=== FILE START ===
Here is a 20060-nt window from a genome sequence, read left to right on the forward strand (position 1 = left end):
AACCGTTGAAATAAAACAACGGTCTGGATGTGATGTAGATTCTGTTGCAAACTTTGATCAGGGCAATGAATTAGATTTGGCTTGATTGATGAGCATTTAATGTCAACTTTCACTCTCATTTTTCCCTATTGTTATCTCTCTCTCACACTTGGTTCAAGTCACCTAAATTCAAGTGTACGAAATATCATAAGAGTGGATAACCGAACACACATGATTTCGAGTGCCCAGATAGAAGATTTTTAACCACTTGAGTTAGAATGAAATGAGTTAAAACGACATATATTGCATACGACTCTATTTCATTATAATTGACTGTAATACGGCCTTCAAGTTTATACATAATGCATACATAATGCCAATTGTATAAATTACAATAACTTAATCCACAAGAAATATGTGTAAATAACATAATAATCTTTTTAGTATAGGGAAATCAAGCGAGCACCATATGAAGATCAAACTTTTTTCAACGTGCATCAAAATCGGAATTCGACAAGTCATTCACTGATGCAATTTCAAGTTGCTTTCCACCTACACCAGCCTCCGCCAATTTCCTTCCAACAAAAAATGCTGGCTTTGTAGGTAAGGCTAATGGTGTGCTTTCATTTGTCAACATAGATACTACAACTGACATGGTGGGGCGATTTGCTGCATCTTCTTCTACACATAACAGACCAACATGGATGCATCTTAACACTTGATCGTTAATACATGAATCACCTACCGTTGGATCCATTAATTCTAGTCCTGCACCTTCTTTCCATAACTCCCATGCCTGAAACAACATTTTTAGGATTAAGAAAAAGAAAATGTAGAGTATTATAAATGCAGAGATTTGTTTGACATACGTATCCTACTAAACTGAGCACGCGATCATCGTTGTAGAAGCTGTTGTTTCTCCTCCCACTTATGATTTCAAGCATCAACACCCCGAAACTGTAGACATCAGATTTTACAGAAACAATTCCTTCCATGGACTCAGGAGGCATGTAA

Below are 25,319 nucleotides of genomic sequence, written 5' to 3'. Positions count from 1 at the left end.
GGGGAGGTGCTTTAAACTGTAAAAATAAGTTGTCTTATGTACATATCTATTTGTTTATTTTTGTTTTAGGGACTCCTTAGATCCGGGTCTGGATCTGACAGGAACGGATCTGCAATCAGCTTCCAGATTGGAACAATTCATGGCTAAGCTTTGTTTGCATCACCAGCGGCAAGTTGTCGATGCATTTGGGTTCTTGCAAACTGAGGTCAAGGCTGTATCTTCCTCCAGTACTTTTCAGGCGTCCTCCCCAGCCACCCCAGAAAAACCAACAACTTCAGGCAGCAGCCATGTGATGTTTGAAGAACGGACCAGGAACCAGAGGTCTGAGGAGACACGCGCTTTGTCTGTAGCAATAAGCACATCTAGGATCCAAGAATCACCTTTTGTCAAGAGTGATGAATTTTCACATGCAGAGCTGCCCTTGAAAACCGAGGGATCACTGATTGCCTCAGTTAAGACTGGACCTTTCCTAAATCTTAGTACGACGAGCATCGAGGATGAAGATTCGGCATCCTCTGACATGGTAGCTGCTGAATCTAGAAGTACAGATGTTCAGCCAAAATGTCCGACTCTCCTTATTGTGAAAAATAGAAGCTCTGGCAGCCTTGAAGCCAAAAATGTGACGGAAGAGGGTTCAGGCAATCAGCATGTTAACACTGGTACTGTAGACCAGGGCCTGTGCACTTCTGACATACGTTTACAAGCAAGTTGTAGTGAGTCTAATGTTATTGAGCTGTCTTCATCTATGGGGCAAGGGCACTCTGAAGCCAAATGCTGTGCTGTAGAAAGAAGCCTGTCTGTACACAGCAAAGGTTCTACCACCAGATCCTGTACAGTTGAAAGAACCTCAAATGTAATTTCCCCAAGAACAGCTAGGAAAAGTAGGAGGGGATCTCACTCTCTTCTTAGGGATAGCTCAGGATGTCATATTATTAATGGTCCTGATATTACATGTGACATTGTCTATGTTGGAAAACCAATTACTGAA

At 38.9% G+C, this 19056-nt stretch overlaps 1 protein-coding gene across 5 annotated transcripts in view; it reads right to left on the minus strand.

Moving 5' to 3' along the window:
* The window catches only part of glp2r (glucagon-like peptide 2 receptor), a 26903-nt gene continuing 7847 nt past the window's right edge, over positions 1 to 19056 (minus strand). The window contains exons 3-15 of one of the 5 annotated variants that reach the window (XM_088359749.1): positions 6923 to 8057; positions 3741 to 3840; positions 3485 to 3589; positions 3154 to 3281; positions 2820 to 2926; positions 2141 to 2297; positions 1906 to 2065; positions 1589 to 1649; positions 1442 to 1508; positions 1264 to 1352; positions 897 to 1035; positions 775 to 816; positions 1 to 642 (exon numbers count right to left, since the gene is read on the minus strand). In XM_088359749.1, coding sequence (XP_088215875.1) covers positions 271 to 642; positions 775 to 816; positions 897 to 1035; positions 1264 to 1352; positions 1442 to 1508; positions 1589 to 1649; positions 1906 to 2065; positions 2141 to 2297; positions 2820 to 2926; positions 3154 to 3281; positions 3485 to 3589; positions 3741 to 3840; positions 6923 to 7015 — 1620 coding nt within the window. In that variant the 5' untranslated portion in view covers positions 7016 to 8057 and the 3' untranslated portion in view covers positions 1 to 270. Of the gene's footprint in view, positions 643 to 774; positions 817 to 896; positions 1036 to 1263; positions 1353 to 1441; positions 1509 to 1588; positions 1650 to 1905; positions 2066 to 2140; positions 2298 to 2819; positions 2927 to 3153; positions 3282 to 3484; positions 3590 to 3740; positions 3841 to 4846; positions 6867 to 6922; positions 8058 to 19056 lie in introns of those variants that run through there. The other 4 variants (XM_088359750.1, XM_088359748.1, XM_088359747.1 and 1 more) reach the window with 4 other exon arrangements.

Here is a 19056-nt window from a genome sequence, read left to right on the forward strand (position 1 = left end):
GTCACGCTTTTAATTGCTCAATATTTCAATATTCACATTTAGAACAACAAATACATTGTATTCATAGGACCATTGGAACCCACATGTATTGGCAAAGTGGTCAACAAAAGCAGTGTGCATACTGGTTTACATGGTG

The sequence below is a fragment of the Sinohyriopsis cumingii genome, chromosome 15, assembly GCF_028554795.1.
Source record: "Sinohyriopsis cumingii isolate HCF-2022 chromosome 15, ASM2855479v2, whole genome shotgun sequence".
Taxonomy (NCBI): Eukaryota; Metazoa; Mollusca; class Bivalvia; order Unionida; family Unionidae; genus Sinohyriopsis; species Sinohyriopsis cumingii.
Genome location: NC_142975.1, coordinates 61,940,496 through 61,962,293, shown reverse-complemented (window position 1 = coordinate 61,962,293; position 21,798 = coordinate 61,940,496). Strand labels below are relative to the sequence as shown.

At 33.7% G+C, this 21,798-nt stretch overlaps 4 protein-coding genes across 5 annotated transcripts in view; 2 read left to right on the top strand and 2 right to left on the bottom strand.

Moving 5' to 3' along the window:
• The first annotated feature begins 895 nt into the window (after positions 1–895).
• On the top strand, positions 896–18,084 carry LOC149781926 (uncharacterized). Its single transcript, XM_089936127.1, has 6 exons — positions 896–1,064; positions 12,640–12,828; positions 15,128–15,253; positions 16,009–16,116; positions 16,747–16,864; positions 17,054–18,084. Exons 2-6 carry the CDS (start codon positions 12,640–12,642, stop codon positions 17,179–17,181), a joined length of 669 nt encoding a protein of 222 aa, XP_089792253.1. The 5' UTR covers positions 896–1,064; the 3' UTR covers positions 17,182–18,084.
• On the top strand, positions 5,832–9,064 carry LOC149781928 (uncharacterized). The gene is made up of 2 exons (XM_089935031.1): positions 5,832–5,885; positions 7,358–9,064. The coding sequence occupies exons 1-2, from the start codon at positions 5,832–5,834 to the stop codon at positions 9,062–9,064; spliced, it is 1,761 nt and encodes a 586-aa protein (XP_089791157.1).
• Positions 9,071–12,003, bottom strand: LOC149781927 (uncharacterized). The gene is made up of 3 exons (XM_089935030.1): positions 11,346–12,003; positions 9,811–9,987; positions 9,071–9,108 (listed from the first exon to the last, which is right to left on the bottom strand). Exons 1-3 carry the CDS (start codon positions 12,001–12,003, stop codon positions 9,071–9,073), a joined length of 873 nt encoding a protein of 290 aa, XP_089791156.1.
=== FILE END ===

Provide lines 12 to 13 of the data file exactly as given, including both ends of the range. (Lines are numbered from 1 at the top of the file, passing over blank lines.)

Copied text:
Taxonomy (NCBI): Eukaryota; Metazoa; Mollusca; class Bivalvia; order Unionida; family Unionidae; genus Sinohyriopsis; species Sinohyriopsis cumingii.
Genome location: NC_142975.1, coordinates 61,940,496 through 61,962,293, shown reverse-complemented (window position 1 = coordinate 61,962,293; position 21,798 = coordinate 61,940,496). Strand labels below are relative to the sequence as shown.